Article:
biweekly links 12-14-2016

Queen Elizabeth I’s Vast Spy Network Was The First Surveillance State: repeats old myths about John Dee as the inspiration for 007 but the rest of the article is rock solid factual. I used Alford’s “The Watchers” as background for the “Dee/Kelley as spies” angle and discovered enough about intelligencer Charles Sledd to make him a well-rounded antagonist for my book.

Oil painting of dour Elizabethan man in dark clothes and stiffly starched ruff
Elizabeth I’s spymaster Sir Francis Walsingham, attributed to John de Critz the Elder [Public domain], via Wikimedia Commons. Pretty glum, no? He was probably only happy when fighting Spain and the Catholic Church.
Through foreign eyes: the forgotten ambassadors to the Tudor court: English espionage got organized under Liz but there was plenty of spy vs. spy at her dad’s court too. Diplomats spied on the king, courtiers, and each other, with varying degrees of success.

In the 16th Century, People Went Crazy for Portraits Made Up of Fruits and Veggies – delightful thumbnail sketch of Rudolf II fave Giuseppe Archimboldo and a nice selection of his proto-surrealist portraiture.

Why the Stone Age could be when Brits first brewed beer: hops only came in during the late medieval period but fermenting was going on long before that. Heather ale? Why not – evidently it has a long tradition in Scotland. Article links extensively to archaeologists’ CVs and publications, and even a few historically-inspired brews. Don’t you just love food archaeology?

Rudolf II supplementary materials

I was on a podcast!

I talked with Roejen and Lobo over at Project Archivist about one of Dee and Kelley’s great patrons, Holy Roman Emperor Rudolf II.  He provided material support and political protection for alchemists, astrologers, scientists, and artists of all stripes. Perhaps not the most glittering court (he was a melancholic recluse who preferred the world to come to him), but he created a golden age of early modern science in Prague.

Here are some images of the Mad Emperor himself, some of the art he favored, and a disturbing family tree. All images Wikipedia Commons unless otherwise noted:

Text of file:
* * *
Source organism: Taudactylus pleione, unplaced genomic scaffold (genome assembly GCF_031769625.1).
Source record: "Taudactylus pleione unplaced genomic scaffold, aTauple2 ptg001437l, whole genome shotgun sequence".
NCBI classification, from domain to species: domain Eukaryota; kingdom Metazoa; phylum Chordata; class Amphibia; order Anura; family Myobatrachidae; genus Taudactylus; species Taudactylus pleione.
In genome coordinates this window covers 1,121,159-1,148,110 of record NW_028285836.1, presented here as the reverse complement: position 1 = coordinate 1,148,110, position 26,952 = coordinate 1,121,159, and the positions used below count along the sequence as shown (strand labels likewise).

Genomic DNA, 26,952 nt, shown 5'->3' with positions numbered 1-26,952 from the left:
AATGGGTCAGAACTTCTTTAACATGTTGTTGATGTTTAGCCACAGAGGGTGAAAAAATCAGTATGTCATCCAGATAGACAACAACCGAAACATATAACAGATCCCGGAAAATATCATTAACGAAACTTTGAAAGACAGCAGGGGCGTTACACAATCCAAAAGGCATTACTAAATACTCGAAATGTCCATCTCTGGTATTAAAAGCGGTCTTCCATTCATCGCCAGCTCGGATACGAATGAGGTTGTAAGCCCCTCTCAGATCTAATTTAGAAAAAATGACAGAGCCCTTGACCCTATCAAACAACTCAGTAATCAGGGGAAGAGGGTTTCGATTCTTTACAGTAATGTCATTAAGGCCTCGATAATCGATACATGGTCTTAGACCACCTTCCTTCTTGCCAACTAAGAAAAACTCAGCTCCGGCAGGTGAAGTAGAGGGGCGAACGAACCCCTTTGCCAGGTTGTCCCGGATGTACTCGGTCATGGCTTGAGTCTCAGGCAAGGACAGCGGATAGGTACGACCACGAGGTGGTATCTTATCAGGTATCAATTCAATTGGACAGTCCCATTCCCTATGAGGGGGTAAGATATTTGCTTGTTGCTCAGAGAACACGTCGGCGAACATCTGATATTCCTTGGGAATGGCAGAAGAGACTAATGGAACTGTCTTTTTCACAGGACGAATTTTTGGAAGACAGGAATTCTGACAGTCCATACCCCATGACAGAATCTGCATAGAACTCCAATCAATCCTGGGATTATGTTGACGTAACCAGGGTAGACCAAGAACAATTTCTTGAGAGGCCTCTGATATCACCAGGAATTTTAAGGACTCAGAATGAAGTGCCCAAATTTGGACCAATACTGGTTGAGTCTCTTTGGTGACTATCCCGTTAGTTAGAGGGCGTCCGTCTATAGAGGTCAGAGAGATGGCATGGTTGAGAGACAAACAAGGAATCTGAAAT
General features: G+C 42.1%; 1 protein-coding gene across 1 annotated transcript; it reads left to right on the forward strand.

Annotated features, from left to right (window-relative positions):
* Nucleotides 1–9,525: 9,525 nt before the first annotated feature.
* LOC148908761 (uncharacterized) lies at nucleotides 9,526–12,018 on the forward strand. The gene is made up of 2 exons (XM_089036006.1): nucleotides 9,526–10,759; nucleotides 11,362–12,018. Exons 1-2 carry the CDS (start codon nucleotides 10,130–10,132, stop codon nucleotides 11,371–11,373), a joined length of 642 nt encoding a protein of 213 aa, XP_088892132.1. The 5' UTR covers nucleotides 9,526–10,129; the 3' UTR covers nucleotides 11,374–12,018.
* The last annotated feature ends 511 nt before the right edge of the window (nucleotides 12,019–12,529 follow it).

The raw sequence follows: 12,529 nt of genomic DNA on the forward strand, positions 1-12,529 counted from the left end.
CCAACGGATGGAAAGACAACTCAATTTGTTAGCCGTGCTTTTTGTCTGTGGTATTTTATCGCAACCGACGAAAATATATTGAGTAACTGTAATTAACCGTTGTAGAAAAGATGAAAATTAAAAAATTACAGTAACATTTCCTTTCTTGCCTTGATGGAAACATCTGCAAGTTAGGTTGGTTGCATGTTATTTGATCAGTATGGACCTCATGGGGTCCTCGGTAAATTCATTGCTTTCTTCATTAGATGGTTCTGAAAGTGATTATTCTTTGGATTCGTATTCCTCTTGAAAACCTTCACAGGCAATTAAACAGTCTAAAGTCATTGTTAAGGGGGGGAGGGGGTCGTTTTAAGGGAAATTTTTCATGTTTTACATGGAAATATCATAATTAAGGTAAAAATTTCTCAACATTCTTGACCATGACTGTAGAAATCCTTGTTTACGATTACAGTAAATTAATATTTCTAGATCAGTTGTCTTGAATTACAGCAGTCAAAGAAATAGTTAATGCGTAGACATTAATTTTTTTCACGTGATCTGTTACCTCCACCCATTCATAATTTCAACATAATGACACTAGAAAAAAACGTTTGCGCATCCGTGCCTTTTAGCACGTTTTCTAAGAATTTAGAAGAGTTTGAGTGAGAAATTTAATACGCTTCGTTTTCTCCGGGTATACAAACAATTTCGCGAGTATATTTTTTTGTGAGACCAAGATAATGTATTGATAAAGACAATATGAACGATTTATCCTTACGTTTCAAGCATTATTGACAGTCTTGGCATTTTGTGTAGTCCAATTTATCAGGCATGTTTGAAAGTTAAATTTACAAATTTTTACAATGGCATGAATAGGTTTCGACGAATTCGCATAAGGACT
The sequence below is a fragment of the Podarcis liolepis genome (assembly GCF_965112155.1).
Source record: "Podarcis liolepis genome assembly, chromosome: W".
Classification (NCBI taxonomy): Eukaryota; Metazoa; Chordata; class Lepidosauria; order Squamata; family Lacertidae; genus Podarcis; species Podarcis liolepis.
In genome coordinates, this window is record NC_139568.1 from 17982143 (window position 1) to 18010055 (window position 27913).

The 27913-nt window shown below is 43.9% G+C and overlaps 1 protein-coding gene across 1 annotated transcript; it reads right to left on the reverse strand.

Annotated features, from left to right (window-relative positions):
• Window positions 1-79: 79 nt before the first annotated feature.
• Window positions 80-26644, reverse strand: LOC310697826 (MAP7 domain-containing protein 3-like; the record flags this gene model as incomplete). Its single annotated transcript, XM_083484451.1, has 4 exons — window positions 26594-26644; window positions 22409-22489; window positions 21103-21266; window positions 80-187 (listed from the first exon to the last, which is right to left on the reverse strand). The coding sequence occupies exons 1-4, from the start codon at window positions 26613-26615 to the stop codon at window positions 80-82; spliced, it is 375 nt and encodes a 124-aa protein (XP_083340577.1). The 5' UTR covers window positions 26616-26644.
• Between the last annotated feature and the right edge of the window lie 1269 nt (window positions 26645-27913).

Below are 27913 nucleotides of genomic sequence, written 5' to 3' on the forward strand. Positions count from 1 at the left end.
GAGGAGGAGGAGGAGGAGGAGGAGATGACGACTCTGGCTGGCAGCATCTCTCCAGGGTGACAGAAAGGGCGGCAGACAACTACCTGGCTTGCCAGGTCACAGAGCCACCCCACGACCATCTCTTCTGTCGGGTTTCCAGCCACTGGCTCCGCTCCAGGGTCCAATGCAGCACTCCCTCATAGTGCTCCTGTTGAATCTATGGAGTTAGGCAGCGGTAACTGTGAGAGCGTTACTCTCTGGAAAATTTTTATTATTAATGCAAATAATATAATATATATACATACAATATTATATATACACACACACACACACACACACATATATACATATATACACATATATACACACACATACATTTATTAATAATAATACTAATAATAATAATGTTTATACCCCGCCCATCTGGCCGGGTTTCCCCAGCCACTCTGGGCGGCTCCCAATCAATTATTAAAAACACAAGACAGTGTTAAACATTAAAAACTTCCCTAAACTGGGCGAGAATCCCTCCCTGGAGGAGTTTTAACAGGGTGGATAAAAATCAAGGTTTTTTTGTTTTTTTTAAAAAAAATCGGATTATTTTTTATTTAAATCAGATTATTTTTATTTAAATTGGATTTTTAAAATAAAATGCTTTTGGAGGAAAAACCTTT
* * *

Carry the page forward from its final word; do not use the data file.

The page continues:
Portrait of Rudolf II
Rudolf II by Joseph Heinz the Elder, 1594, at the peak of his power as Holy Roman Emperor and art/science/occult studies patron.
Archduke Rudolf when he was about 15, by Spanish court painter Alonso Sánchez Coello, 1567. I’d love to know what’s up with the long red nails – some odd Spanish court fashion? Kids those days…
Habsburg family tree
An illustration of the Habsburg intermarriages and the end result. Anna of Austria was Rudolf II’s sister; they lived over 100 years before poor Charles II. From


Arcimboldo Librarian Stokholm
“The Librarian”, 1570 by Giuseppe Arcimboldo. His inventive portraits influenced Surrealist artists 400 years later.

Bartholomäus Springers Venus and Adonis
Bartholomäus Spranger’s “Venus and Adonis”, 1595-1597. An example of the mythological-themed art with bonus naked ladies of which Rudolf was so fond.
Selected Bibliography:

Evans, R. J. W. (1973). Rudolf II and His World: A Study in Intellectual History, 1576-1612. Oxford: Oxford University Press.

Fučíková, E. (1997). Rudolf II and Prague: The court and the city. Prague, New York, and London: Prague : Prague Castle Administration ; London ; New York : Thames and Hudson.

Marshall, P. (2006). The Magic Circle of Rudolf II: Alchemy and Astrology in Renaissance Prague. Walker & Company.

Nummedal, T. (2007). Alchemy and Authority in the Holy Roman Empire. Chicago: University of Chicago Press.